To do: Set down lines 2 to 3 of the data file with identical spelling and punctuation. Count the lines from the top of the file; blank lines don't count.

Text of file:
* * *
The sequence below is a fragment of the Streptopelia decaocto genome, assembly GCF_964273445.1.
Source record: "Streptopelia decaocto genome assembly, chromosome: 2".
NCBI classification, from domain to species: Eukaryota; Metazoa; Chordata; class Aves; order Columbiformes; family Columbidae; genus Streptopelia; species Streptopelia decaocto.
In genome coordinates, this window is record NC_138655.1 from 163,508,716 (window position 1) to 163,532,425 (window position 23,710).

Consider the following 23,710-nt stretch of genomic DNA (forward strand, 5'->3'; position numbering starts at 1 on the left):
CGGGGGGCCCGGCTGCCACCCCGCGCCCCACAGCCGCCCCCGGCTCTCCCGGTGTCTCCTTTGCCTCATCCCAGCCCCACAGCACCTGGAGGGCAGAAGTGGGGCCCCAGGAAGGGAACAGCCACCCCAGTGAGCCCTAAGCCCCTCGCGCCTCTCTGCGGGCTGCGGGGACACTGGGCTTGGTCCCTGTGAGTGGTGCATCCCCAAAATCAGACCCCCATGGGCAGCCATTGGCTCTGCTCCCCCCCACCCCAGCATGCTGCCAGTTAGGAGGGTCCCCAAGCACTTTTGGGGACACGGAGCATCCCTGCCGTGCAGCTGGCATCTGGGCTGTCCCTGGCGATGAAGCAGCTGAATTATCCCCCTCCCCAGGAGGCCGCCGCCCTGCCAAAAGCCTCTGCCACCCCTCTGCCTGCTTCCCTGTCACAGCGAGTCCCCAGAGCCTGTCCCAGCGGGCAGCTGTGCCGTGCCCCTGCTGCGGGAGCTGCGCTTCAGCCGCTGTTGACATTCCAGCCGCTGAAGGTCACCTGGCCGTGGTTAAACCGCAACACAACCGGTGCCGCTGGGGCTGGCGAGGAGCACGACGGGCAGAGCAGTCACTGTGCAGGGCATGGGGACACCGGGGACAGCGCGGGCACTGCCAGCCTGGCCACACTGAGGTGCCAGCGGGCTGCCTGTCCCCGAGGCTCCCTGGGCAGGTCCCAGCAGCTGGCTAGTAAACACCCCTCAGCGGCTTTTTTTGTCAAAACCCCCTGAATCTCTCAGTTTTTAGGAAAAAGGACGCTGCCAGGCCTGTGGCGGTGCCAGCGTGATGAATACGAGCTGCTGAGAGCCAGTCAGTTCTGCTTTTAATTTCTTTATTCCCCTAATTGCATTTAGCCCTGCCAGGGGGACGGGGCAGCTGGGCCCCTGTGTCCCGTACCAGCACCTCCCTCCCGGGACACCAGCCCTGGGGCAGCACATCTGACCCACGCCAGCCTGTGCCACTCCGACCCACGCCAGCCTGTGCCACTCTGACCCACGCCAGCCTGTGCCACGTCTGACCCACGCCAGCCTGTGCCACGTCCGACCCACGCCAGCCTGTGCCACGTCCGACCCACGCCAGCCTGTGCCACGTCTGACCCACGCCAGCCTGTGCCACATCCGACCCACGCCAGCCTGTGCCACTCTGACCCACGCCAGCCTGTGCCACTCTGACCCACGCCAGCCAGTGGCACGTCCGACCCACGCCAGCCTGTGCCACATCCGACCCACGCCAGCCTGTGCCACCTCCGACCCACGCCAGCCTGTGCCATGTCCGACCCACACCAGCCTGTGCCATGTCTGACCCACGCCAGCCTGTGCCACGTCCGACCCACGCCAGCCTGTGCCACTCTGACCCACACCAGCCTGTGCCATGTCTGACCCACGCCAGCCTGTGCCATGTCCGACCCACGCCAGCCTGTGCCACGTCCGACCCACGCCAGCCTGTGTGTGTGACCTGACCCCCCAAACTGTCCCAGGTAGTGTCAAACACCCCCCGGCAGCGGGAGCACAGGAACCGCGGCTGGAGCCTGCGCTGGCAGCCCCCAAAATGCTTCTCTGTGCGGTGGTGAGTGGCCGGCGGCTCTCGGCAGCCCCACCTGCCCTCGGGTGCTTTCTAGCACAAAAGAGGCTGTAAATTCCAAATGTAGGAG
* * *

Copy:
Source record: "Streptopelia decaocto genome assembly, chromosome: 2".
NCBI classification, from domain to species: Eukaryota; Metazoa; Chordata; class Aves; order Columbiformes; family Columbidae; genus Streptopelia; species Streptopelia decaocto.